Peace

South Sudan: A glimmer of hope

by Eva Gerritse, PAX

A diocese needs a bishop. In the beginning of March, a new bishop was finally installed in Torit, South Sudan, after the city had been without one for five years. Five years in which a lot has happened. Let’s go back a bit in time.

September 2017. The renewed violence in Juba, which broke out less than a year after the first peace agreement to end the civil war, had quickly spread to the south of the country. Torit, southwest of Juba, was turned into a ghost town within a few weeks. Many people fled to the camps in Uganda or into the bush. The market was deserted and the roads into and out of town were impassable.

High wall

For months, people in Torit hardly dared to walk the streets anymore for fear of violence, committed both by armed individuals and groups, by people in or out of uniform. When I was there in the fall of 2017, it was still very quiet. Together with our partner, Father John Opi of the Diocese of Torit, I was there to evaluate how the projects were going, to go through some administrative matters, and to discuss what it would take to continue the work. He had arranged a hotel close to the airplane landing strip, with a high wall around it, where we could have meals so that we didn’t need to go outside much. In the car, he pointed out the places where people had been shot a few weeks earlier. Fortunately nothing happened during my visit and the situation has improved since then. But at that moment the desolation and silence were prominent…

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Peace, Social Issues

Do you hear the silence?

by Jan Gruiters, PAX

“Do you hear the silence.” A poem Utrecht´s city poet Els van Stalborch wrote in response to the horrible, irrational violence that kills and injures innocent people. Out of the blue on a Monday morning in Utrecht, on a tram on the 24th of October Square. A square named for the date of the founding of the United Nations.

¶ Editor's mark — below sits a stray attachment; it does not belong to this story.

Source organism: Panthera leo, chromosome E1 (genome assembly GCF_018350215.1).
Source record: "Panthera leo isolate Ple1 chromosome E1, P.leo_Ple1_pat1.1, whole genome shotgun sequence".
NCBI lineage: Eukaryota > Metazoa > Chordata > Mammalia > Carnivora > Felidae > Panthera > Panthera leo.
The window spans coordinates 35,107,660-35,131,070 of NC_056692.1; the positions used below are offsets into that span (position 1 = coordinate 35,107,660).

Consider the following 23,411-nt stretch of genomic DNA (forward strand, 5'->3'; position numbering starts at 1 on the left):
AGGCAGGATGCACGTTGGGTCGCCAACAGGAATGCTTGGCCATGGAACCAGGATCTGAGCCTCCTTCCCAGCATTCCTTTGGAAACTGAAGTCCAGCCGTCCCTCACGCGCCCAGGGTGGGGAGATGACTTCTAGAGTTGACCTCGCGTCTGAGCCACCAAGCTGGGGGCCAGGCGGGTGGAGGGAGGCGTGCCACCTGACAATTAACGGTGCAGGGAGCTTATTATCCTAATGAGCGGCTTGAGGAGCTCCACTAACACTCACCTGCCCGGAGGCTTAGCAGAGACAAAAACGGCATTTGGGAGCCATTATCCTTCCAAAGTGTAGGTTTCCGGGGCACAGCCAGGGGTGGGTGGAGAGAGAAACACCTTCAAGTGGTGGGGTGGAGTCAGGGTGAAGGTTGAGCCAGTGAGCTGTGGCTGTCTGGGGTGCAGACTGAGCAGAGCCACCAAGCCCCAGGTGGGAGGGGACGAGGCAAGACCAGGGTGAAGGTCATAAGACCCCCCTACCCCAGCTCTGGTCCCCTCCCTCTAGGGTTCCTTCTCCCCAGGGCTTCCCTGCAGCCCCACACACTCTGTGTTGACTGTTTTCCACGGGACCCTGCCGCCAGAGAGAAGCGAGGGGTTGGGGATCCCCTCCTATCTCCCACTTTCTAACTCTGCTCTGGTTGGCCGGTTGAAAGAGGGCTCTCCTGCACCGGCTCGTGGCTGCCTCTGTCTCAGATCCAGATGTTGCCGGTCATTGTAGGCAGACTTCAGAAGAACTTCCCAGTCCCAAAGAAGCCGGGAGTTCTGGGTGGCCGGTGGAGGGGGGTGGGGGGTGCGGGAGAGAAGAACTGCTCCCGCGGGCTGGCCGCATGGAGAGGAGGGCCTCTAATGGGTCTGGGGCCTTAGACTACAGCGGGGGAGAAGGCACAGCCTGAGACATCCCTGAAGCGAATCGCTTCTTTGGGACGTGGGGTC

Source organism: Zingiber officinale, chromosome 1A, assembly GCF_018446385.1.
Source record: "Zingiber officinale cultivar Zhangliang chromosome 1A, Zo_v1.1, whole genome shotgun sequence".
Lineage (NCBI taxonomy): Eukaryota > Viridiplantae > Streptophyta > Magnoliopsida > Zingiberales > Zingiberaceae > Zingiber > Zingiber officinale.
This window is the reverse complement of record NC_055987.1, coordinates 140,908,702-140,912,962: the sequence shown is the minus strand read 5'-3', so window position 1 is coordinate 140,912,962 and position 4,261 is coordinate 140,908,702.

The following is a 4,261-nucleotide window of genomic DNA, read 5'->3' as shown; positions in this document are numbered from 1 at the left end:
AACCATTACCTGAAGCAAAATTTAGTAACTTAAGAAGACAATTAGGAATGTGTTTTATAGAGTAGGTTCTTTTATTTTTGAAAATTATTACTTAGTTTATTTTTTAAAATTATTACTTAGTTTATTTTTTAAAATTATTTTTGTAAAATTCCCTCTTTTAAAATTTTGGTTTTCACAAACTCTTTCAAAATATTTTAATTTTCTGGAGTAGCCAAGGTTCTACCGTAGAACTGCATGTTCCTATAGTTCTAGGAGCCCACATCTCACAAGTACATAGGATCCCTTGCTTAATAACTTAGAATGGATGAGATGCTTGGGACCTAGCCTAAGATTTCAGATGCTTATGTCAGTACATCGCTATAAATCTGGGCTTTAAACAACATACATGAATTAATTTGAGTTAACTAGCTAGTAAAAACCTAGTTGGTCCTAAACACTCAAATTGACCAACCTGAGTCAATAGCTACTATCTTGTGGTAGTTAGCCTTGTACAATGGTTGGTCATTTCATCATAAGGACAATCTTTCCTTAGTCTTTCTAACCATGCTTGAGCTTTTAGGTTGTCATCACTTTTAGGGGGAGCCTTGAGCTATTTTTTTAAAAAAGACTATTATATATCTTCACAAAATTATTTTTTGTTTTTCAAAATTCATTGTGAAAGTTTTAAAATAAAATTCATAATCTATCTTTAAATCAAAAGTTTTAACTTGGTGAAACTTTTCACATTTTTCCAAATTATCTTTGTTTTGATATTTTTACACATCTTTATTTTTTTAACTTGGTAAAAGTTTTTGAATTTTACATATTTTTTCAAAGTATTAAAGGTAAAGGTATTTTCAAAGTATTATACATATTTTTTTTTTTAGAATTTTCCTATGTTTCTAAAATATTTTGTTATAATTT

Do you hear the silence? You can hear it in the PAX office in the centre of Utrecht, not far from the scene of the shooting. A distant siren. The clatter of a helicopter. A taxi speeds along a deserted street. But in the silence, you also hear the people’s sadness for lives snatched away. And you hear the fear of what may be coming.

“Utrecht holds its breath,
fear runs on stocking feet
through the streets and beats
on doors, windows,
sneaks into schools and
scares children. ”

Hold your breath

Utrecht holds its breath. The Netherlands is holding its breath. People are searching for answers. Was this violence caused by mental illness, or to commit a crime? Or is it aimed at our way of life, at democracy and the rule of law, and thus at all of us? This question hits home. We are all too aware that a terrorist attack can further divide an already polarized society. So we hold our breath.

Regardless of what motivated the shooter in Utrecht, the question remains: what do we do with the fear that knocks on our doors and creeps into our houses and our hearts? What do we do with the awareness that our way of life, that our own lives are so vulnerable to violence and division?

Dutch right-wing populists Theirry Baudet and Geert Wilders have an answer that has been heard before in our recent past, the results of which we continue to mourn. An answer that both responds to fear and fuels that fear. Their response: evil comes from elsewhere, from people with a different background, a different religion, people they say do not belong here. They call for people to lock their doors and windows — to lock the outsider out…

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Peace

A show for two men with a red button

by Jan Gruiters, PAX

Two men with a red button met in Singapore. It can just end up in a disastrous failure. But it could just as well be the beginning of a historic breakthrough. An end to the war between North and South Korea. A start of nuclear disarmament. Today the impossible has happened, who knows what else is waiting for us.

One thing is certain. Nobody knows for sure how this will end. On the way to Singapore, Trump showed why. Again he became known as a capricious egocentric president who attacks his friends and embraces his enemies. He pleaded for permission from Russia to the G7. For neighboring and ally Canada, only a special place remained in hell.

The Guardian warns that we should not see the summit as negotiations. It is a show for two leaders who have come to Singapore with other goals. Negotiations require a healthy dose of realism, a clear goal and a strategy to achieve that. North Korea has been preparing for years for this moment. If not Trump. Prior to the summit, he did not need “too much preparation”. As a self-proclaimed expert in the art of negotiations, Trump has sufficient ” touch and feel “…

Click here to read the entire article on PAX’s site.